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Relative Strength Index (RSI) is a technical indicator that measures the speed and change of price movements to find reversals. Is RSI good for use in trading Bitcoin and cryptocurrency?
Watch the video to find out and read more detail in the article below.
What is Relative Strength Index (RSI)?
RSI was created by one of the most famous technicians, J. Welles Wilder (Amazon.com Books). It is designed to look for overbought and oversold price conditions. This gives you a leading indicator that price is about to reverse.
At its base level, the RSI formula is:
RSI = 100 – [100 / ( 1 + (Average of Upward Price Change / Average of Downward Price Change ) ) ]
This formula ensures values range between 0 and 100.
- If the value drops below 30, the conditions are considered oversold and a buy signal is generated.
- If the value goes above 70, the conditions are considered overbought and a sell signal is generated.
You can glean additional insight from the direction of the indicator value especially as it compares to the actual price change. When the two move in separate directions, you see divergence. This becomes more challenging to quantify and take precise action on but can be useful nonetheless.
What are the RSI parameters?
RSI has one parameter, which is how far back price is considered. The default value is 14, which means it considers price for the last 14 periods, whether days, hours, or minutes.
Having one parameter makes analysis simpler.
Does RSI work for Bitcoin and cryptocurrency?
RSI is a very popular technical indicator, however, it comes with particular risk when used with Bitcoin and other cryptocurrencies. While we can only speak of past behavior, it’s safe to assume the strong price movements of Bitcoin and other cryptocurrencies will continue into the foreseeable future.
With RSI, if the stock, commodity, or crypto you are analyzing trends very sharply, you risk selling before massive rallies and buying before massive drops. Why?
Caution must be taken during strong trends!
With crypto, we see fast sell offs followed by sustained downtrends. Likewise, we see quick accumulation followed by massive bull runs. Price is simply very extreme and that makes using RSI highly risky.
What does this mean? It means RSI might tell you to sell before big runs. And it might tell you to buy right before a major drop.
For example, RSI was signaling “overbought” regularly in 2017. Following RSI, you would have missed out on the crazy gains in late 2017.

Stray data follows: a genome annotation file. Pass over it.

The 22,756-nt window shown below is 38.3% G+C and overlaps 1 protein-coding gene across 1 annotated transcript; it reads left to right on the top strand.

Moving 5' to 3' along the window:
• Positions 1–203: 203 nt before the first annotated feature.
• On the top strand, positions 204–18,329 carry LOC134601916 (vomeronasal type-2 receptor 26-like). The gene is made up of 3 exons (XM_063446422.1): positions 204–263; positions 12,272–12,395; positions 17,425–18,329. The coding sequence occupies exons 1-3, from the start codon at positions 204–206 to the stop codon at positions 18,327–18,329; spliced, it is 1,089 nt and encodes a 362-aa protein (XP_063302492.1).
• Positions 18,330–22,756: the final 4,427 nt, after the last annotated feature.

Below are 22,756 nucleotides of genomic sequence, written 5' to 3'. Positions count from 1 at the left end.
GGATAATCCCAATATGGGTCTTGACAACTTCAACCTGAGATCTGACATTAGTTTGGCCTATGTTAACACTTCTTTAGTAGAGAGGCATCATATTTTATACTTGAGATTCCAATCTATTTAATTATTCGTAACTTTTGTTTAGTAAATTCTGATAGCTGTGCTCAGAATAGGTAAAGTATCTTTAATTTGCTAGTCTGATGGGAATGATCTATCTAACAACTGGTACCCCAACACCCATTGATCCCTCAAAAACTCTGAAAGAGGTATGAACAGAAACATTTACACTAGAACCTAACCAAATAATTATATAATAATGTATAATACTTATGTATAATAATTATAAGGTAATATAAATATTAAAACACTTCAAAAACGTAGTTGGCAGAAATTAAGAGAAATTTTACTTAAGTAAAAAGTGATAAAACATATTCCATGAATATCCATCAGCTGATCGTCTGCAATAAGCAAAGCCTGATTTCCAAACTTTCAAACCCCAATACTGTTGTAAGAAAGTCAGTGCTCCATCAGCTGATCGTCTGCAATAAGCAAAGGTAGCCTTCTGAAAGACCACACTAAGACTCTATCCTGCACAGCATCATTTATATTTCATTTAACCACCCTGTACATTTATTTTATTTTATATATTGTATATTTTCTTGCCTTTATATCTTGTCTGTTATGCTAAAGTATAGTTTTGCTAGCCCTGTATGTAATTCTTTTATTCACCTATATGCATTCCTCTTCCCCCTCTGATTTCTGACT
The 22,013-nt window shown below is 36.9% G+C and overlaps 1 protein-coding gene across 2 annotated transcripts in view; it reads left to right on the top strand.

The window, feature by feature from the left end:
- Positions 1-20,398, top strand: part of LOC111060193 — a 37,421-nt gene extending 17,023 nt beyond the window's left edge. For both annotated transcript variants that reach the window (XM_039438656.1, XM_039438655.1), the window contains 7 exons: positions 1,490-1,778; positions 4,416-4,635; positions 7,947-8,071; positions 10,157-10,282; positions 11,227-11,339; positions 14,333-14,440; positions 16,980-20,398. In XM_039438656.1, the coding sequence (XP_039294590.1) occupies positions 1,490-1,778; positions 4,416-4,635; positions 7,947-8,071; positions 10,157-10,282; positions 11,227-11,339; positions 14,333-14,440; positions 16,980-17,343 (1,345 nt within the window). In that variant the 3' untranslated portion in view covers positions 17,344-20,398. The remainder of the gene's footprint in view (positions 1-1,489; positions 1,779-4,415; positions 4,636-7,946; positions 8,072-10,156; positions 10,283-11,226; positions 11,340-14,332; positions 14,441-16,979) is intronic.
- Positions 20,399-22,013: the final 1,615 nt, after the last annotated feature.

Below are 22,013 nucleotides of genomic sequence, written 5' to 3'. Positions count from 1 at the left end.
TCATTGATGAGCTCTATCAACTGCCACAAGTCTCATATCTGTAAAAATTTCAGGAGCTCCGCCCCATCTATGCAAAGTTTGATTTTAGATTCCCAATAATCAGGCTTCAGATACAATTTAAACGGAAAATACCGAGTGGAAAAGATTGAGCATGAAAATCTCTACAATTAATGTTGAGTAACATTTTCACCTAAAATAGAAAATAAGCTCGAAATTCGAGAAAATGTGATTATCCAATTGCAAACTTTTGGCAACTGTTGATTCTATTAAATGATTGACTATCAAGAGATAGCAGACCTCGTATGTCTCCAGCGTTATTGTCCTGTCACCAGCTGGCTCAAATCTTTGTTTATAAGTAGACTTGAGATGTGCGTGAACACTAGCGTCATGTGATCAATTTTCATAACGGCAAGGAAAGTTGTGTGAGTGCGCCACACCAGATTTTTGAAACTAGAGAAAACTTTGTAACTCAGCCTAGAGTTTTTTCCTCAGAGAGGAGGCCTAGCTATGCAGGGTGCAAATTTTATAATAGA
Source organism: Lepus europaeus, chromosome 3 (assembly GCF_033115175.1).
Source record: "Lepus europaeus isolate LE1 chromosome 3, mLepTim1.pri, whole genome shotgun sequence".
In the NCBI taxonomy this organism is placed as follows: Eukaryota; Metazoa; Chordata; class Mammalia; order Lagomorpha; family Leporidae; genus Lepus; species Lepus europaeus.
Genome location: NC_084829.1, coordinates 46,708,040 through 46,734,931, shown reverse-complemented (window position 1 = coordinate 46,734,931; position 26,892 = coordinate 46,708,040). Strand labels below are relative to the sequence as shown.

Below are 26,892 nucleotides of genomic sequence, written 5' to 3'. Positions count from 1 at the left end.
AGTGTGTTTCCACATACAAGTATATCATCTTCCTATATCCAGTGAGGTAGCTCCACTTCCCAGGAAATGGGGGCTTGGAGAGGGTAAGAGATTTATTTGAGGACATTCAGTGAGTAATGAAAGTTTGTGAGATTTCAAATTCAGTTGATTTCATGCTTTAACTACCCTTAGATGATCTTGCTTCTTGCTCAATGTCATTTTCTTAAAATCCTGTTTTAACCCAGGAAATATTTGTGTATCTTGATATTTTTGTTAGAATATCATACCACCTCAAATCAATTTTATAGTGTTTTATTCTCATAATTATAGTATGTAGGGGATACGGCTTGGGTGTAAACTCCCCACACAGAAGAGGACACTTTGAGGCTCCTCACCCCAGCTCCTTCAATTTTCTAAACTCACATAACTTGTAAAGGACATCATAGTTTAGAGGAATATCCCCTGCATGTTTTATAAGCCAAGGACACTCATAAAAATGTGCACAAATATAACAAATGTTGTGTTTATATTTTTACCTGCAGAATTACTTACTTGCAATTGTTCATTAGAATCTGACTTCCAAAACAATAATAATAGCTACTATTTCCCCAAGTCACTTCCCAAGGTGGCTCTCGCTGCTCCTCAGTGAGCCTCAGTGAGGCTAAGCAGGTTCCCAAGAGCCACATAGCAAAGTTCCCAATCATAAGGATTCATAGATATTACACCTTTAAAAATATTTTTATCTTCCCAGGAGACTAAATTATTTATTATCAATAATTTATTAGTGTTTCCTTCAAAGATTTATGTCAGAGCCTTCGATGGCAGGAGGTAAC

Similarly, as price dropped in 2018, RSI signaled “oversold” which would have triggered you to buy into the massive drops that continued.
These situations can be seen throughout the history of Bitcoin.
When is RSI good for Bitcoin?
RSI works extremely well in sideways, channeling markets. Recently, Bitcoin has been in a bear market, but that does seem to be giving way to a sideways, channeling market. Perhaps RSI will be a good tool during this period. But the risk is that we do see a rally and RSI causes us to miss when the channel top is broken.
RSI is also generally more effective in faster time frames, such as hourly as opposed to daily.
Additionally, you can try iterating on the parameter. Instead of 14, perhaps a smaller (faster) number will give you better results. This is where machine learning (How to Use Machine Learning to Trade Bitcoin and Crypto) can really help. Fortunately, RSI only has one parameter, but most indicators have numerous. Letting a machine chug through these parameters and try millions of scenarios can help answer questions like this much better than humans can.
Last, combining RSI with other indicators can help you consider multiple factors before making a trade. This is the recommendation most technicians would give you; however, are you really being scientific about your trading at this point?
- How do you know precisely which indicators to use when?
- What parameters do you set for the indicators?
- What do you do when the results are ambiguous?
In many cases, technicians are leveraging experience that cannot be directly analyzed or taught. There are simply too many variables for humans to consider, which is where machine learning comes into play.
More on machine learning for trading Bitcoin
As you can see, utilizing traditional technical indicators for trading is complex. You have to pick the right indicator for the right situation, but to do this in a precise manner, highly complex, iterative math is required. That is where machines can help. To learn more about machine learning for trading Bitcoin and other cryptocurrencies:
- DIY Project! Bitcoin price prediction with machine learning in Excel
- Learn more about Crypto-ML.com
- Read How to Use Machine Learning to Trade Bitcoin and Crypto
For more information on the details behind RSI, see articles on:
How do you use RSI? Let us know in the comments below.